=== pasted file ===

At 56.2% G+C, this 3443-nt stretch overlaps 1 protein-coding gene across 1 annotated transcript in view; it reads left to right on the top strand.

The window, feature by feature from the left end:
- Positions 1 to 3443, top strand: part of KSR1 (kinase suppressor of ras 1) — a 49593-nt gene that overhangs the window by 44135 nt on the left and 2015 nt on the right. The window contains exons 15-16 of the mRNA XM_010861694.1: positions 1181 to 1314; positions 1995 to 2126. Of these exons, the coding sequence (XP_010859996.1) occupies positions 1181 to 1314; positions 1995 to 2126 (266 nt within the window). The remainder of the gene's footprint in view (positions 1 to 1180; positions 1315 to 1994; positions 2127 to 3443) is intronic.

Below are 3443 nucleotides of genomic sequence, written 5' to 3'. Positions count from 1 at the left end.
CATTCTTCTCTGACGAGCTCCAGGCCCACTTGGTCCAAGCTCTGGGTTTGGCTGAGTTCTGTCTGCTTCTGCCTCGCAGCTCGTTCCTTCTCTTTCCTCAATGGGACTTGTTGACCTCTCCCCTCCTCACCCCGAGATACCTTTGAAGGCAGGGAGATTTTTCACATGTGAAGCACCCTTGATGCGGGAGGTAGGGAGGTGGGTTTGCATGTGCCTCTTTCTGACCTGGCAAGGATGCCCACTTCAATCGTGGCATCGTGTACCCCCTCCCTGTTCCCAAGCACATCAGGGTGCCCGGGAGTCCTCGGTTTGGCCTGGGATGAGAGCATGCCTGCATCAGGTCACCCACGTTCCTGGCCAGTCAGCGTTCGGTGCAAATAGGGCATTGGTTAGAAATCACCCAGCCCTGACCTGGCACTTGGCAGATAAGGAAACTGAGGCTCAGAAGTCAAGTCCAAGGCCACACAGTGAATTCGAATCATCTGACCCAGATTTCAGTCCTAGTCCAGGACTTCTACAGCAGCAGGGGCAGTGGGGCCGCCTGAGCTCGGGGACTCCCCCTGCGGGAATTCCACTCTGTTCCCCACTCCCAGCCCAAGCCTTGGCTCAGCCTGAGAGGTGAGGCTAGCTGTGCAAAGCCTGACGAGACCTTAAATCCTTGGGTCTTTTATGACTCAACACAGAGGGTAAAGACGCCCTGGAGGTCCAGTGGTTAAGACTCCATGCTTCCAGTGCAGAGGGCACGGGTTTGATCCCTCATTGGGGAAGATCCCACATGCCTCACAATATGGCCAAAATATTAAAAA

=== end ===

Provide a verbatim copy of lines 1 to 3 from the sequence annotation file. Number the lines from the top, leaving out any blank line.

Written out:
At 56.2% G+C, this 3443-nt stretch overlaps 1 protein-coding gene across 1 annotated transcript in view; it reads left to right on the top strand.

The window, feature by feature from the left end:
- Positions 1 to 3443, top strand: part of KSR1 (kinase suppressor of ras 1) — a 49593-nt gene that overhangs the window by 44135 nt on the left and 2015 nt on the right. The window contains exons 15-16 of the mRNA XM_010861694.1: positions 1181 to 1314; positions 1995 to 2126. Of these exons, the coding sequence (XP_010859996.1) occupies positions 1181 to 1314; positions 1995 to 2126 (266 nt within the window). The remainder of the gene's footprint in view (positions 1 to 1180; positions 1315 to 1994; positions 2127 to 3443) is intronic.